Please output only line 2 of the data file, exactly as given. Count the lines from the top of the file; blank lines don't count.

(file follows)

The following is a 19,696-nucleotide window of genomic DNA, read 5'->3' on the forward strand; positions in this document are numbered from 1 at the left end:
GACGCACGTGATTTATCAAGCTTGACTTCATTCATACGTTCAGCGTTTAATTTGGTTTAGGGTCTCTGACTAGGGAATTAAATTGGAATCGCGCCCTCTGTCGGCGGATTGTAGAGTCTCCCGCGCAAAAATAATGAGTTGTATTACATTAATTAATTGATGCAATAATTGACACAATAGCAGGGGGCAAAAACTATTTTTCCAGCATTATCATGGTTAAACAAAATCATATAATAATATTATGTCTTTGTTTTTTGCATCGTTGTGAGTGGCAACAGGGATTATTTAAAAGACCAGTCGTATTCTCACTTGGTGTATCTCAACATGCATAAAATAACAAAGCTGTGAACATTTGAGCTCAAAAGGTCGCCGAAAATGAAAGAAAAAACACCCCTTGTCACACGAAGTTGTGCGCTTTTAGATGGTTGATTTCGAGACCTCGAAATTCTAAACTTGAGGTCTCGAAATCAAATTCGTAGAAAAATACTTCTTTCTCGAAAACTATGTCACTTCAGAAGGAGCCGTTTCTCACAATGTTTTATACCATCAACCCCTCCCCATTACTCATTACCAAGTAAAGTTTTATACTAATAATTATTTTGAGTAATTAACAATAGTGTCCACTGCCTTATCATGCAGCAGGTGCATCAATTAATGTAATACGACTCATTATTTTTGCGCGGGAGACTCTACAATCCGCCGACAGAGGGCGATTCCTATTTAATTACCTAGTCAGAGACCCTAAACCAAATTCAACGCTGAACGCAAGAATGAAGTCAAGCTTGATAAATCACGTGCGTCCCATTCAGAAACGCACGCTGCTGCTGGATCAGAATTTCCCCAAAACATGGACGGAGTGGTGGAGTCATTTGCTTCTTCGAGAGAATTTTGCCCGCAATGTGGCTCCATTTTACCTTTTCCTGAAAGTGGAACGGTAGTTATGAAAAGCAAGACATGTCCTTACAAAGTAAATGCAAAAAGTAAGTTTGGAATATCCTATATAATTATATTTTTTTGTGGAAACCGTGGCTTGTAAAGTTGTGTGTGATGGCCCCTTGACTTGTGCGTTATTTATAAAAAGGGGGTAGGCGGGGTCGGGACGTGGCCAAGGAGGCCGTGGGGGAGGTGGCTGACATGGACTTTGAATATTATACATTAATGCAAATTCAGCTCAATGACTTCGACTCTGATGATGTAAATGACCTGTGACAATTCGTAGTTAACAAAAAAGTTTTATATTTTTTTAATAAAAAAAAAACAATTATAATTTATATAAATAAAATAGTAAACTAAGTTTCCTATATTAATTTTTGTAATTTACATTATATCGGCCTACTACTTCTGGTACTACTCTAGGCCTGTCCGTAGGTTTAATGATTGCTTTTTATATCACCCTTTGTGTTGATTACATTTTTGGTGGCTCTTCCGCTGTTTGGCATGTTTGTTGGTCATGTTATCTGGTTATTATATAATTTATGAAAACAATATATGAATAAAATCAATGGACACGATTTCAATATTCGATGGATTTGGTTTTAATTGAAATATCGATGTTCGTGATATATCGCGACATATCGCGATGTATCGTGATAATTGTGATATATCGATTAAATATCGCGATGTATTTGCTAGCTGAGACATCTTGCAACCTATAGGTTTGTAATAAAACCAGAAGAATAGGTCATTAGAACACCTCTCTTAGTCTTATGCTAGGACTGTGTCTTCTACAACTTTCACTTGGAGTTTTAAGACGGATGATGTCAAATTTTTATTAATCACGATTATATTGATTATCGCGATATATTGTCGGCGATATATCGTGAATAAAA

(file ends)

GACGCACGTGATTTATCAAGCTTGACTTCATTCATACGTTCAGCGTTTAATTTGGTTTAGGGTCTCTGACTAGGGAATTAAATTGGAATCGCGCCCTCTGTCGGCGGATTGTAGAGTCTCCCGCGCAAAAATAATGAGTTGTATTACATTAATTAATTGATGCAATAATTGACACAATAGCAGGGGGCAAAAACTATTTTTCCAGCATTATCATGGTTAAACAAAATCATATAATAATATTATGTCTTTGTTTTTTGCATCGTTGTGAGTGGCAACAGGGATTATTTAAAAGACCAGTCGTATTCTCACTTGGTGTATCTCAACATGCATAAAATAACAAAGCTGTGAACATTTGAGCTCAAAAGGTCGCCGAAAATGAAAGAAAAAACACCCCTTGTCACACGAAGTTGTGCGCTTTTAGATGGTTGATTTCGAGACCTCGAAATTCTAAACTTGAGGTCTCGAAATCAAATTCGTAGAAAAATACTTCTTTCTCGAAAACTATGTCACTTCAGAAGGAGCCGTTTCTCACAATGTTTTATACCATCAACCCCTCCCCATTACTCATTACCAAGTAAAGTTTTATACTAATAATTATTTTGAGTAATTAACAATAGTGTCCACTGCCTTATCATGCAGCAGGTGCATCAATTAATGTAATACGACTCATTATTTTTGCGCGGGAGACTCTACAATCCGCCGACAGAGGGCGATTCCTATTTAATTACCTAGTCAGAGACCCTAAACCAAATTCAACGCTGAACGCAAGAATGAAGTCAAGCTTGATAAATCACGTGCGTCCCATTCAGAAACGCACGCTGCTGCTGGATCAGAATTTCCCCAAAACATGGACGGAGTGGTGGAGTCATTTGCTTCTTCGAGAGAATTTTGCCCGCAATGTGGCTCCATTTTACCTTTTCCTGAAAGTGGAACGGTAGTTATGAAAAGCAAGACATGTCCTTACAAAGTAAATGCAAAAAGTAAGTTTGGAATATCCTATATAATTATATTTTTTTGTGGAAACCGTGGCTTGTAAAGTTGTGTGTGATGGCCCCTTGACTTGTGCGTTATTTATAAAAAGGGGGTAGGCGGGGTCGGGACGTGGCCAAGGAGGCCGTGGGGGAGGTGGCTGACATGGACTTTGAATATTATACATTAATGCAAATTCAGCTCAATGACTTCGACTCTGATGATGTAAATGACCTGTGACAATTCGTAGTTAACAAAAAAGTTTTATATTTTTTTAATAAAAAAAAAACAATTATAATTTATATAAATAAAATAGTAAACTAAGTTTCCTATATTAATTTTTGTAATTTACATTATATCGGCCTACTACTTCTGGTACTACTCTAGGCCTGTCCGTAGGTTTAATGATTGCTTTTTATATCACCCTTTGTGTTGATTACATTTTTGGTGGCTCTTCCGCTGTTTGGCATGTTTGTTGGTCATGTTATCTGGTTATTATATAATTTATGAAAACAATATATGAATAAAATCAATGGACACGATTTCAATATTCGATGGATTTGGTTTTAATTGAAATATCGATGTTCGTGATATATCGCGACATATCGCGATGTATCGTGATAATTGTGATATATCGATTAAATATCGCGATGTATTTGCTAGCTGAGACATCTTGCAACCTATAGGTTTGTAATAAAACCAGAAGAATAGGTCATTAGAACACCTCTCTTAGTCTTATGCTAGGACTGTGTCTTCTACAACTTTCACTTGGAGTTTTAAGACGGATGATGTCAAATTTTTATTAATCACGATTATATTGATTATCGCGATATATTGTCGGCGATATATCGTGAATAAAA